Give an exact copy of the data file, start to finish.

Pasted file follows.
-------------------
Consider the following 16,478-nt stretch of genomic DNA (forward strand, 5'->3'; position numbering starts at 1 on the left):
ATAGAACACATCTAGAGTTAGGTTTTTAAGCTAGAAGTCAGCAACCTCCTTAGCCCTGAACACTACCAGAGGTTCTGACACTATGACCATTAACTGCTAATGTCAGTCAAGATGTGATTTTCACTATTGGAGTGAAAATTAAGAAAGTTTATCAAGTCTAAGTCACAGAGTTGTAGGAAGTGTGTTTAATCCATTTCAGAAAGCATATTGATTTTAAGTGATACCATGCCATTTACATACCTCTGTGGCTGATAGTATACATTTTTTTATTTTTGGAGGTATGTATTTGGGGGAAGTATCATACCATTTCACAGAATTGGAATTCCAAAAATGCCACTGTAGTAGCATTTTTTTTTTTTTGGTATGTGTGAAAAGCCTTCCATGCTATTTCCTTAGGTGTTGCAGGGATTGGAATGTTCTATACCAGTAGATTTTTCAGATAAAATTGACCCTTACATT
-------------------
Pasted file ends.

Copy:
Consider the following 16,478-nt stretch of genomic DNA (forward strand, 5'->3'; position numbering starts at 1 on the left):
ATAGAACACATCTAGAGTTAGGTTTTTAAGCTAGAAGTCAGCAACCTCCTTAGCCCTGAACACTACCAGAGGTTCTGACACTATGACCATTAACTGCTAATGTCAGTCAAGATGTGATTTTCACTATTGGAGTGAAAATTAAGAAAGTTTATCAAGTCTAAGTCACAGAGTTGTAGGAAGTGTGTTTAATCCATTTCAGAAAGCATATTGATTTTAAGTGATACCATGCCATTTACATACCTCTGTGGCTGATAGTATACATTTTTTTATTTTTGGAGGTATGTATTTGGGGGAAGTATCATACCATTTCACAGAATTGGAATTCCAAAAATGCCACTGTAGTAGCATTTTTTTTTTTTTGGTATGTGTGAAAAGCCTTCCATGCTATTTCCTTAGGTGTTGCAGGGATTGGAATGTTCTATACCAGTAGATTTTTCAGATAAAATTGACCCTTACATT